I strongly suspect that CFA endarterectomy is not always the appropriate therapy for all patients presenting with obstructive common femoral artery disease, but it should remain the gold standard until other therapies demonstrate equipoise or superiority either overall or in certain patient subsets. I also suspect that surgical and interventional results will vary based on the technical expertise of treating physicians, making the determination of optimal treatment more difficult.
New developments in interventional technologies and techniques have changed the way peripheral vascular disease is presently treated. Initially, surgery was considered the preferable treatment in all peripheral vascular beds. The initial interventional treatment to gain widespread approval as having equipoise with surgery in patency, with less major complications and morbidity, was iliac artery stenting. Treatment of superficial femoral and popliteal arterial disease was likewise initially thought to be an area where interventional therapy was contraindicated. Secondary to technological advances and improved techniques, most SFA and popliteal lesions are now treated via interventional techniques that are associated with low morbidity, good patency, and can easily be repeated in patients who often have progressive disease. Infrapopliteal intervention was considered initially to be contraindicated and dangerous, but it has gained progressive popularity, because of decreased morbidity and excellent reported rates of limb salvage in patients who typically have a very poor long-term prognosis. Disease involving the plantar and dorsal arch vessels below the ankle is now commonly treated via interventional technique. Breakthroughs in technique including alternate access, better wires and crossing tools, distal protection, specialty balloons, drug-coated balloons, drug-eluting stents, fracture and compression-resistant stents, atherectomy, and lithoplasty are expanding the role of intervention. Many new tools are in developmental stages that may ultimately result in better treatment options.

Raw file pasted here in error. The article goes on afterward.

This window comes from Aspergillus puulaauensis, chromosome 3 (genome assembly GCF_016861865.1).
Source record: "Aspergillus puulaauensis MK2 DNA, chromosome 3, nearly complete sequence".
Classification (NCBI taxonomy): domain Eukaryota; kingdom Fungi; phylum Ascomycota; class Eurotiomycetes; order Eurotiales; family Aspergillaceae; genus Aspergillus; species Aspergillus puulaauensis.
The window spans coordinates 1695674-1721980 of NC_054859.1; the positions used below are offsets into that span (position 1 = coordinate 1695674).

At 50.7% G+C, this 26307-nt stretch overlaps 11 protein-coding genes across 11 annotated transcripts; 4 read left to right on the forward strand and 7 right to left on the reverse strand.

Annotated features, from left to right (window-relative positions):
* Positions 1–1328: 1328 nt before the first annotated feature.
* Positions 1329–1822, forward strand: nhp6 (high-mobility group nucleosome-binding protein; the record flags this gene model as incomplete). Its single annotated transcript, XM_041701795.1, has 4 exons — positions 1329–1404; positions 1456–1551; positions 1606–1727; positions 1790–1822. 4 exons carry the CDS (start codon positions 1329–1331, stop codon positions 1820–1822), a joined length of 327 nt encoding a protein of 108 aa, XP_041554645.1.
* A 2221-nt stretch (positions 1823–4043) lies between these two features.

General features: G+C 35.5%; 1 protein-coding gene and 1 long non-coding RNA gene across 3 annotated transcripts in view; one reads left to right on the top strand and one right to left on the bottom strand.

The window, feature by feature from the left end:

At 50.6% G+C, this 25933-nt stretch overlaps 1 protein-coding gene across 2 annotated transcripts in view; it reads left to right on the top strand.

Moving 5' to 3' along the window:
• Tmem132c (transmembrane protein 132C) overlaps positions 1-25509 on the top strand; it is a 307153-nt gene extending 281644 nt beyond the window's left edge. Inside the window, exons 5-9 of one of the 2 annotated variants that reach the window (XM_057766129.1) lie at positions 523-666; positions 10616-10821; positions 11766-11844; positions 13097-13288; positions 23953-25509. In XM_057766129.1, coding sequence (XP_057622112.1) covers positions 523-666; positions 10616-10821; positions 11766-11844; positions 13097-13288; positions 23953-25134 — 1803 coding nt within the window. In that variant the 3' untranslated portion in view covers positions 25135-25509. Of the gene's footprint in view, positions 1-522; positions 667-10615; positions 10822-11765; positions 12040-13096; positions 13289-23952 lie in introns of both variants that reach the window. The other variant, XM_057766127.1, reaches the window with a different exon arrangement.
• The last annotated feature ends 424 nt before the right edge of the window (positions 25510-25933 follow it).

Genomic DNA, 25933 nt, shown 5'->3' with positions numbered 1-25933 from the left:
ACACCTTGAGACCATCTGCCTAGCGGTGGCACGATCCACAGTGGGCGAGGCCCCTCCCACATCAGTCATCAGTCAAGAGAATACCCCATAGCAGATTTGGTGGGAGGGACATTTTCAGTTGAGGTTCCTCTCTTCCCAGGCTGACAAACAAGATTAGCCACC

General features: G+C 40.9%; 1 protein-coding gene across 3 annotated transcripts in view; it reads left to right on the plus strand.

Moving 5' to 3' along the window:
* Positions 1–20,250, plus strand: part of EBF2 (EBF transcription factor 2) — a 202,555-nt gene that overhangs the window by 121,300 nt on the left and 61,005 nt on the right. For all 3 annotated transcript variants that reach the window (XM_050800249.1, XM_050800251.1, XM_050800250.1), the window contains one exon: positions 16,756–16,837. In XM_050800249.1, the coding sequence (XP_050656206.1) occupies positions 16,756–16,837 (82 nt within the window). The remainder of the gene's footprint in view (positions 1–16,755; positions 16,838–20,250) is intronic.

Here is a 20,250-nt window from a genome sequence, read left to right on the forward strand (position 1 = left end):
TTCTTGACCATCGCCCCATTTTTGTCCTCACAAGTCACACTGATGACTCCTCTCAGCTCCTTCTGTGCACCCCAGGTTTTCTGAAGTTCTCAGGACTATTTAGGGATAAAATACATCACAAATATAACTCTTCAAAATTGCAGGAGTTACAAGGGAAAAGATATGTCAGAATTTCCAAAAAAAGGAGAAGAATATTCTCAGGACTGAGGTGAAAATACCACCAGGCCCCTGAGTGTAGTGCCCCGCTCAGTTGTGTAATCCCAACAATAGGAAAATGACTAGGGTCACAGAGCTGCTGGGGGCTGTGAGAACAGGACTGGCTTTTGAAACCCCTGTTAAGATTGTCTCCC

The treatment of CFA lesions and peripheral vascular disease in general is evolving and will continue to evolve with technological breakthroughs and better understanding of new techniques. Patients and treating physicians must weigh the advantages and disadvantages of each new therapy, and must weigh each in different patient groups and clinical presentations in order to determine what is the “gold standard” at this time. We must continue to assess what will be the future “gold standard”, as this will certainly change over time. This is a field that is rapidly evolving and will continue to change. Change is not always good, but improvement in outcomes will only occur with change. We must remain open minded and scientific in our observations and assessment of new techniques and technologies if we are ultimately to improve outcomes.
1. Nguyen BN, Amdur RL, Abugideiri M, et al. Postoperative complications after common femoral endarterectomy. J Vasc Surg. 2015 Jun; 61(6):1489-1494.e1. doi: 10.1016/j.jvs.2015.01.024.